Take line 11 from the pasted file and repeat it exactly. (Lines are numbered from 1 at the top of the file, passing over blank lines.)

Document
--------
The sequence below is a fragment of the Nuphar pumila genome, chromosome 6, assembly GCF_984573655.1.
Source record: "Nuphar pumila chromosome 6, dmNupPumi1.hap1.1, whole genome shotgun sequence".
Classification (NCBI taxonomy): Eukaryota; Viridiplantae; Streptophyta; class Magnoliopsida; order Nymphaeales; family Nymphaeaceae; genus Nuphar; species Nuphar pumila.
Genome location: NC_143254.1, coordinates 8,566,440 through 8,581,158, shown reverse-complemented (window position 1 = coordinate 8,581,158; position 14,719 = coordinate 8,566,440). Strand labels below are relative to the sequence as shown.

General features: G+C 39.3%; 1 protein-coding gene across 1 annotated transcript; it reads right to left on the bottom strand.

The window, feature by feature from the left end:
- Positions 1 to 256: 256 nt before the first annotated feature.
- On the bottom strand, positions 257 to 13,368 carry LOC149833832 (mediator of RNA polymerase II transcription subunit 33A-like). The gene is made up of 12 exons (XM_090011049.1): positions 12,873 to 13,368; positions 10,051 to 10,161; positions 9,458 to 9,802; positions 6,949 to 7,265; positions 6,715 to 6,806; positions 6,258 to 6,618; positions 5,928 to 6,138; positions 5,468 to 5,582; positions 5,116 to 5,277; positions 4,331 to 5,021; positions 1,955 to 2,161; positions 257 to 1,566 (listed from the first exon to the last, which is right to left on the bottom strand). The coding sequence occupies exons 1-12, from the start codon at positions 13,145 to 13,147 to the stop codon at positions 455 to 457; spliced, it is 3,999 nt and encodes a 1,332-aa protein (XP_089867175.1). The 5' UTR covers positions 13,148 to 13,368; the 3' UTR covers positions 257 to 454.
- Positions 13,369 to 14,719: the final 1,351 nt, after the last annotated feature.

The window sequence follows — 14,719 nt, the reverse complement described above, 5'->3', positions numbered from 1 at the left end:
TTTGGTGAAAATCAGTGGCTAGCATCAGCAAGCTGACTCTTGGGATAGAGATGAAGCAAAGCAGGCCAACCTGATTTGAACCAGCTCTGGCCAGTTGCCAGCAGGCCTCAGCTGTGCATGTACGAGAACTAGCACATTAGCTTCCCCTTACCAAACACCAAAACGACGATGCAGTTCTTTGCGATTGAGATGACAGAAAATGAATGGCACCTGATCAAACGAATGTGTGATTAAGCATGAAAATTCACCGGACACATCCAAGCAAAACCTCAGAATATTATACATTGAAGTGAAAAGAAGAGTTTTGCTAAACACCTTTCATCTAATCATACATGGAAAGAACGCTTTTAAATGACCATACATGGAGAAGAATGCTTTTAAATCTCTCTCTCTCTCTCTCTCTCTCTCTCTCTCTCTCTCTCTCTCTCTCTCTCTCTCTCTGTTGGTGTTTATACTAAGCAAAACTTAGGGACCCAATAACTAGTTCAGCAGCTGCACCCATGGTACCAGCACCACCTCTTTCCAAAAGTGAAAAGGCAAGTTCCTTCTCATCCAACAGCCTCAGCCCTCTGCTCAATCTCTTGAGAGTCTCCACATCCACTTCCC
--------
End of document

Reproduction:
TTTGGTGAAAATCAGTGGCTAGCATCAGCAAGCTGACTCTTGGGATAGAGATGAAGCAAAGCAGGCCAACCTGATTTGAACCAGCTCTGGCCAGTTGCCAGCAGGCCTCAGCTGTGCATGTACGAGAACTAGCACATTAGCTTCCCCTTACCAAACACCAAAACGACGATGCAGTTCTTTGCGATTGAGATGACAGAAAATGAATGGCACCTGATCAAACGAATGTGTGATTAAGCATGAAAATTCACCGGACACATCCAAGCAAAACCTCAGAATATTATACATTGAAGTGAAAAGAAGAGTTTTGCTAAACACCTTTCATCTAATCATACATGGAAAGAACGCTTTTAAATGACCATACATGGAGAAGAATGCTTTTAAATCTCTCTCTCTCTCTCTCTCTCTCTCTCTCTCTCTCTCTCTCTCTCTCTCTCTCTCTCTGTTGGTGTTTATACTAAGCAAAACTTAGGGACCCAATAACTAGTTCAGCAGCTGCACCCATGGTACCAGCACCACCTCTTTCCAAAAGTGAAAAGGCAAGTTCCTTCTCATCCAACAGCCTCAGCCCTCTGCTCAATCTCTTGAGAGTCTCCACATCCACTTCCC